It is interpreted though that these characters are initially in equilibrium.  Later, they appear to attempt to re-establish this equilibrium on the downword read through the rectangles since the yang characters gain in number by one on the first line of every rectangle while the yin character remains at one. In the second line of the rectangles, the yin characters increase by one. In addition, both the first and second lines of each rectangle increase by one whereby the second line always has one more character than the first line. On one’s tread upwards, the  seem to try to return to equilibrium at the top.



                               
                                              

It should be said that the first line of the first rectangle contains both one yang and one yin character in balance. It may be that they are in balance because they are so close to the isosceles. Secondly, imagine that there is an “x” linkage between the two of line 2 in the isosceles and the two of line 3. You will notice that the lines of the “x” point to pairs of opposite.  Might the “x” symbol represent the balance at the center of the peaks of four abstract, simplified mountains whose bases are open from the cardinal directions?

The two of line 3 may correspond to the dots of a traditional yin-yang symbol. The characters contrast fully in terms of white and black and the white and black of the triangles they are within. However, they do not point in opposite directions. There seem to be at least two possible explanations of this phenomenon. There is a moral explanation where the yin character on the right might be interpreted to point to the yang character on the left. Indeed, it may be pointing out the wrong way to avoid. Left is wrong and right is right. The reverse might be found in the second line of the isosceles where a right-point yin points correctly to an up-point .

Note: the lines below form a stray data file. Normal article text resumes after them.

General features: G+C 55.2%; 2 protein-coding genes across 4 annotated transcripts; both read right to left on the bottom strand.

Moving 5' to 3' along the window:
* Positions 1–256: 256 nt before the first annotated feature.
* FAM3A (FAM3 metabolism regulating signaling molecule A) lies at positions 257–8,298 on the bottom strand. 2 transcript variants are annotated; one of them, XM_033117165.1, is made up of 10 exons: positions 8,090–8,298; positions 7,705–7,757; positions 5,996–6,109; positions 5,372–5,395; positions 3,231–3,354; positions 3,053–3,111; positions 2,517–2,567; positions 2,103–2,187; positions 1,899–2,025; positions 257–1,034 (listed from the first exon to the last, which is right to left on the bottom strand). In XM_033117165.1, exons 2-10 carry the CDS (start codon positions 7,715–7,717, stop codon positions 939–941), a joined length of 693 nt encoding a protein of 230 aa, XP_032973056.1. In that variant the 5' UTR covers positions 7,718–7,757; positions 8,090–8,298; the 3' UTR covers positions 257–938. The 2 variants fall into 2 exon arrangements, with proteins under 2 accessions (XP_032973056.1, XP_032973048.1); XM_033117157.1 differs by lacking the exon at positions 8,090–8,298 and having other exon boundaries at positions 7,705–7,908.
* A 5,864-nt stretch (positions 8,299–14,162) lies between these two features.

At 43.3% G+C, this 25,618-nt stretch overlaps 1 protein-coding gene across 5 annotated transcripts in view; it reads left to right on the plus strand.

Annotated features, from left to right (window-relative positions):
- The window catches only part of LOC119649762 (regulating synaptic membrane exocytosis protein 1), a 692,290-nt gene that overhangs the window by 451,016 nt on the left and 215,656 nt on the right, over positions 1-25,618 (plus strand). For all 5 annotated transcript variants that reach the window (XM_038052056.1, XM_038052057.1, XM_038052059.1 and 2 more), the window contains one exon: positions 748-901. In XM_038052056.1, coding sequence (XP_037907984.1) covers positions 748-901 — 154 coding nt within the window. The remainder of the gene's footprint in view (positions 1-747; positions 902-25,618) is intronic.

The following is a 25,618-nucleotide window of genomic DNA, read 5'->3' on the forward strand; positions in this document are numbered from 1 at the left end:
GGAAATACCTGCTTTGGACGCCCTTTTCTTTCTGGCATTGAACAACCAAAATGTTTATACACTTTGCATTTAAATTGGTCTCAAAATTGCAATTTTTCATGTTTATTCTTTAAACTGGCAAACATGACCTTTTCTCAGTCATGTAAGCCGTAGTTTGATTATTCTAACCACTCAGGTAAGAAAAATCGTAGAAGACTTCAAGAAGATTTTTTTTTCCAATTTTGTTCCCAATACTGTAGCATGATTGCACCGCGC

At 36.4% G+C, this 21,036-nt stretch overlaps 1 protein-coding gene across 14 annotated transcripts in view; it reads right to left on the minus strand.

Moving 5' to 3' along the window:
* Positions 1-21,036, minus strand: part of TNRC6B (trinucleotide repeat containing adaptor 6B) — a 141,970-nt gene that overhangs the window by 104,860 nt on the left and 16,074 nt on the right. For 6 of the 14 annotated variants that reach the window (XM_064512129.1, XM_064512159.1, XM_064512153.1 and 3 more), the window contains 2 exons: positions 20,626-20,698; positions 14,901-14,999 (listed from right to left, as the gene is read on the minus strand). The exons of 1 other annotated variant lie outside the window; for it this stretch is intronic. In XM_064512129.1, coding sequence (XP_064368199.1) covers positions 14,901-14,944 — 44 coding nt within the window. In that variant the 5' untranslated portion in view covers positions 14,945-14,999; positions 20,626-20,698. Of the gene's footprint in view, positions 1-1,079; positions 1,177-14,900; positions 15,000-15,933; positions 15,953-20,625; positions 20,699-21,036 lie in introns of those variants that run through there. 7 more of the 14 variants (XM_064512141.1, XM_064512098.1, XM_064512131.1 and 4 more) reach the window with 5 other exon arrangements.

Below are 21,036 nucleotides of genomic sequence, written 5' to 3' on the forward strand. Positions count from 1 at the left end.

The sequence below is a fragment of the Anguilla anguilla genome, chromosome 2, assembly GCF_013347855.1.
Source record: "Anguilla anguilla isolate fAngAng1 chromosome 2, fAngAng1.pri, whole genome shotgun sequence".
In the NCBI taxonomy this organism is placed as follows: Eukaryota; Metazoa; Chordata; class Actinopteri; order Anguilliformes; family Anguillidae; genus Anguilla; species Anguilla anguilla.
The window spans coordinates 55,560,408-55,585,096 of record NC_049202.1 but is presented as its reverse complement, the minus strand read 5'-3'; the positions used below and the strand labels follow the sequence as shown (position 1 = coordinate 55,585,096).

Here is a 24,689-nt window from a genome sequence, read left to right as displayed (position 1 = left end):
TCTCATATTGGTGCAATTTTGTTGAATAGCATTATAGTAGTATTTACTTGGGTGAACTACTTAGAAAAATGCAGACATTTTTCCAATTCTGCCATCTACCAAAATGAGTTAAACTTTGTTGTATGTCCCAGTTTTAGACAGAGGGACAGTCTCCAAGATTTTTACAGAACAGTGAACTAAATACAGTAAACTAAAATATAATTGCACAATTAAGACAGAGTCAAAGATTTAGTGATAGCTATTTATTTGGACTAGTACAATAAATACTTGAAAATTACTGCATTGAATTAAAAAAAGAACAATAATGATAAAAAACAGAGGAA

Second, there is the relationship issue of opposites in terms of direction. In the third line, the down-point yang is diagonally oriented to the smaller, opposite up-point yin which is third character in the fourth line. It is also diagonal to the larger, opposite up-point yin in the isosceles. In the same way, the left-point yin in the third line is diagonally oriented to the smaller, opposite right-point yin below it and also diagonal to the larger, opposite right-point yin above it.

Ultimately, zig-zag patterns result in these relationships. They are zig-zags that cross-over each other. Maybe, though, it is also one “x” above another “x”.

Furthermore, a connecting line might be drawn between the down yang of line 3 and the up yin  of line 4. This might mean there is a balance between the three smaller yang characters on line 4 and the three larger yang characters within the isosceles.

To avoid confusion and emphasize their importance, yin 山 pointing directly upward within yang triangles (or the isosceles) are termed        up yin 山 and underlined. They number thirteen in total. Yang 山 which point directly downward within a yin triangle are termed  down yang . It also is underlined. 


                            

One needs now to skip to the 12th or last line of the image poem where the 山 are quite small. It is depicted above. In order to construct the last line one must begin by utilizing only the three yin symbols from the yang isosceles. Ignore a down yang from below. Remember the 3:1 ratio.

Overall, the implication is that one doesn't necessarily have to see particularly well in order to know the start of the final line of this "eye chart". One does though need to see the characters of line 1 and 2. These are then applied to the first three characters of line 12.

Line 12 is completed by applying the four yin 山 from the yang triangle within the first rectangle. The next, two yang 山 are ignored if one applies the 4:2 ratio. The entire 12th line is unique in that it contains four up yin 山 which outnumber the three down yang in line 11.